Day-one flexible working rights for employees come into force

In a ground breaking move set to revolutionise the landscape of the workplace, employees across the UK will now have the legal right to request flexible working arrangements from the very first day of their new job. 

Effective from the 6th April, the legislation marks a departure from the previous requirement of having to work for an employer for at least 26 weeks before making such requests.

The announcement, hailed by Peter Cheese, Chief Executive of the Chartered Institute of Personnel and Development (CIPD), as a potential game-changer for millions of workers, signals a significant step towards greater work-life balance and inclusivity in employment practices.

“Flexibility around time, scheduling, and place of work can be transformative in opening up opportunities for people to get into and stay in work,” stated Cheese, emphasising the importance of accommodating various life circumstances such as health conditions and caregiving responsibilities.

Critical time for organisations

The move comes at a critical time, as organisations grapple with the implications of an aging population and heightened levels of economically inactive individuals due to health concerns. With the onset of the pandemic accelerating the demand for flexible working arrangements, many companies have responded positively by implementing more accommodating policies.

To assist both employers and employees in navigating these changes, the conciliation service Acas has released a new statutory code of practice on requests for flexible working, accompanied by comprehensive guidance. This initiative aims to foster a smoother transition towards flexible working practices and mitigate potential challenges along the way.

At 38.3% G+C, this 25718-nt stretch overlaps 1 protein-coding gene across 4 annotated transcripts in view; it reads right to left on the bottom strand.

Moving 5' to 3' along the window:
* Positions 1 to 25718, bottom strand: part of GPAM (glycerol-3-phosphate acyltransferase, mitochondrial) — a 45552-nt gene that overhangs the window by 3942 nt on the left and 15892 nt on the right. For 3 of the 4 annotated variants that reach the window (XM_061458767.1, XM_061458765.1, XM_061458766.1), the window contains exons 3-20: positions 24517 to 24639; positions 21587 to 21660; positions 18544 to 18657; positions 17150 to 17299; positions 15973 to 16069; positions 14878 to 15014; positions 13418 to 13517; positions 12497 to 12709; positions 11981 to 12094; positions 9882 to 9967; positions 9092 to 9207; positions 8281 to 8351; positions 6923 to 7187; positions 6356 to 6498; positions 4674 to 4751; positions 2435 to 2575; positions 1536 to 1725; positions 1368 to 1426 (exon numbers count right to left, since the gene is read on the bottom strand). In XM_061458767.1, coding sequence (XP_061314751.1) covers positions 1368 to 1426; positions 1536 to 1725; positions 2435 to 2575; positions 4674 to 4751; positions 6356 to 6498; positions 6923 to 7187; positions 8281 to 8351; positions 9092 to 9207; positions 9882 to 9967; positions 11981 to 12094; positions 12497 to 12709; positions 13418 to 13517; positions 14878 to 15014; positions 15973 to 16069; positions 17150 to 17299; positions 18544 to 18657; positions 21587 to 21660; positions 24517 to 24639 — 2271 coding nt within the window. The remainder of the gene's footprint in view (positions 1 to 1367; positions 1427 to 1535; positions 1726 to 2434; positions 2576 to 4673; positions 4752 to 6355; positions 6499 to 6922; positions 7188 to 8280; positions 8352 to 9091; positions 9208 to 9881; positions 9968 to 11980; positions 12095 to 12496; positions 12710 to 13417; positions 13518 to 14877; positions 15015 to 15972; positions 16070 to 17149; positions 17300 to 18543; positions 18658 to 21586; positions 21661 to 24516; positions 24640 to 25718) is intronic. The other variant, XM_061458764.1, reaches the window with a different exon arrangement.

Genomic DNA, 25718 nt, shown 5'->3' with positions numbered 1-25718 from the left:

According to Susan Clews, Chief Executive of Acas, the global shift towards flexible working following the pandemic has highlighted its value in promoting better work-life balance and organisational resilience. Clews emphasised the mutual benefits of flexible working, wherein employees experience improved wellbeing while employers gain a competitive edge in attracting and retaining talent.

Growing appetite for flexible working

A recent study conducted by campaign group Timewise revealed a significant appetite for flexible working among employees, with half of the respondents expressing a willingness to explore flexible work patterns from day one in a new job. This newfound entitlement is expected to empower job seekers to prioritise flexibility in their employment considerations.

However, amidst the optimism surrounding these developments, concerns persist regarding the gendered dynamics of flexible working requests. Research by campaign group Pregnant Then Screwed revealed a disparity in the likelihood of mothers versus fathers seeking flexible working arrangements after parental leave, reflecting broader challenges in achieving gender equality in the workplace.

Joeli Brearley, Chief Executive of Pregnant Then Screwed, highlighted the disproportionate burden placed on mothers in managing caregiving responsibilities and called for concerted efforts to address systemic barriers to flexible working access.

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